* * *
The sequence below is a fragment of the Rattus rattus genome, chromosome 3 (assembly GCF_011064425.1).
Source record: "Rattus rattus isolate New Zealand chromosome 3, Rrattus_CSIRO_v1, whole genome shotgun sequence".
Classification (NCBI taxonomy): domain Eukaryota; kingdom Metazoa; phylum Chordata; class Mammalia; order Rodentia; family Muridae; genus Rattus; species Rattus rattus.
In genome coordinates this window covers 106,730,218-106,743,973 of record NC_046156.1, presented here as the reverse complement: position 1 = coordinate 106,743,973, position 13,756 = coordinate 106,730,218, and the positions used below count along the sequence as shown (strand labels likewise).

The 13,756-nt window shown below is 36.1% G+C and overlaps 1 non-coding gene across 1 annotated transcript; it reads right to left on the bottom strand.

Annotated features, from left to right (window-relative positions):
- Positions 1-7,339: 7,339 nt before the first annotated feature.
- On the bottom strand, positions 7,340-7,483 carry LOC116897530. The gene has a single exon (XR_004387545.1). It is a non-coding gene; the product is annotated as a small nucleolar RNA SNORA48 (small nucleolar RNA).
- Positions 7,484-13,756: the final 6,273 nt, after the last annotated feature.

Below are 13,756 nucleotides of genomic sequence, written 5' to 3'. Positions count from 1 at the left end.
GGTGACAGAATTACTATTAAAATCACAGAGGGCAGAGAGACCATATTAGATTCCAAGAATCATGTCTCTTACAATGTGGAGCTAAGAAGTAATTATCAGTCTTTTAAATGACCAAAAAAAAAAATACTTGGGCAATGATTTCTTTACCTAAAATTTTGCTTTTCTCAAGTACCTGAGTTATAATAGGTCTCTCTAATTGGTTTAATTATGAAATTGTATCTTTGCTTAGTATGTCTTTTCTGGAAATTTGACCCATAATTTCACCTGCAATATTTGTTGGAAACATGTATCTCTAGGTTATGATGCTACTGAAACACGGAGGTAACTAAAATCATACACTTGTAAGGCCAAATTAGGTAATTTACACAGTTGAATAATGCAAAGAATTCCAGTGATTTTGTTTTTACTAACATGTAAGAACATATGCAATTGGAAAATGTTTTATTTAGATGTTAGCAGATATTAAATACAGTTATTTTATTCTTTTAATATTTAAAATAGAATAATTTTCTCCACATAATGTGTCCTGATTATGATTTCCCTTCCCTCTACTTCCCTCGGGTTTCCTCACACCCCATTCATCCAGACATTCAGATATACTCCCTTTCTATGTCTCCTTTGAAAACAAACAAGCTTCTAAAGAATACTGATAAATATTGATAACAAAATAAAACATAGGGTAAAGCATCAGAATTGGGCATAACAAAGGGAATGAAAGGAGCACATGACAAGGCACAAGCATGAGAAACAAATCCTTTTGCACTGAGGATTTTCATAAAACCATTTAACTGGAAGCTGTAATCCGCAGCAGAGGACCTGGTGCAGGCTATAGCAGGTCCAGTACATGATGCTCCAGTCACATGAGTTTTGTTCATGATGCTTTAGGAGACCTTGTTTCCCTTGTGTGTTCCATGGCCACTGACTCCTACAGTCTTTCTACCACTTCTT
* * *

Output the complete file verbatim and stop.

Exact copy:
The sequence below is a fragment of the Rattus rattus genome, chromosome 3 (assembly GCF_011064425.1).
Source record: "Rattus rattus isolate New Zealand chromosome 3, Rrattus_CSIRO_v1, whole genome shotgun sequence".
Classification (NCBI taxonomy): domain Eukaryota; kingdom Metazoa; phylum Chordata; class Mammalia; order Rodentia; family Muridae; genus Rattus; species Rattus rattus.
In genome coordinates this window covers 106,730,218-106,743,973 of record NC_046156.1, presented here as the reverse complement: position 1 = coordinate 106,743,973, position 13,756 = coordinate 106,730,218, and the positions used below count along the sequence as shown (strand labels likewise).

The 13,756-nt window shown below is 36.1% G+C and overlaps 1 non-coding gene across 1 annotated transcript; it reads right to left on the bottom strand.

Annotated features, from left to right (window-relative positions):
- Positions 1-7,339: 7,339 nt before the first annotated feature.
- On the bottom strand, positions 7,340-7,483 carry LOC116897530. The gene has a single exon (XR_004387545.1). It is a non-coding gene; the product is annotated as a small nucleolar RNA SNORA48 (small nucleolar RNA).
- Positions 7,484-13,756: the final 6,273 nt, after the last annotated feature.

Below are 13,756 nucleotides of genomic sequence, written 5' to 3'. Positions count from 1 at the left end.
GGTGACAGAATTACTATTAAAATCACAGAGGGCAGAGAGACCATATTAGATTCCAAGAATCATGTCTCTTACAATGTGGAGCTAAGAAGTAATTATCAGTCTTTTAAATGACCAAAAAAAAAAATACTTGGGCAATGATTTCTTTACCTAAAATTTTGCTTTTCTCAAGTACCTGAGTTATAATAGGTCTCTCTAATTGGTTTAATTATGAAATTGTATCTTTGCTTAGTATGTCTTTTCTGGAAATTTGACCCATAATTTCACCTGCAATATTTGTTGGAAACATGTATCTCTAGGTTATGATGCTACTGAAACACGGAGGTAACTAAAATCATACACTTGTAAGGCCAAATTAGGTAATTTACACAGTTGAATAATGCAAAGAATTCCAGTGATTTTGTTTTTACTAACATGTAAGAACATATGCAATTGGAAAATGTTTTATTTAGATGTTAGCAGATATTAAATACAGTTATTTTATTCTTTTAATATTTAAAATAGAATAATTTTCTCCACATAATGTGTCCTGATTATGATTTCCCTTCCCTCTACTTCCCTCGGGTTTCCTCACACCCCATTCATCCAGACATTCAGATATACTCCCTTTCTATGTCTCCTTTGAAAACAAACAAGCTTCTAAAGAATACTGATAAATATTGATAACAAAATAAAACATAGGGTAAAGCATCAGAATTGGGCATAACAAAGGGAATGAAAGGAGCACATGACAAGGCACAAGCATGAGAAACAAATCCTTTTGCACTGAGGATTTTCATAAAACCATTTAACTGGAAGCTGTAATCCGCAGCAGAGGACCTGGTGCAGGCTATAGCAGGTCCAGTACATGATGCTCCAGTCACATGAGTTTTGTTCATGATGCTTTAGGAGACCTTGTTTCCCTTGTGTGTTCCATGGCCACTGACTCCTACAGTCTTTCTACCACTTCTT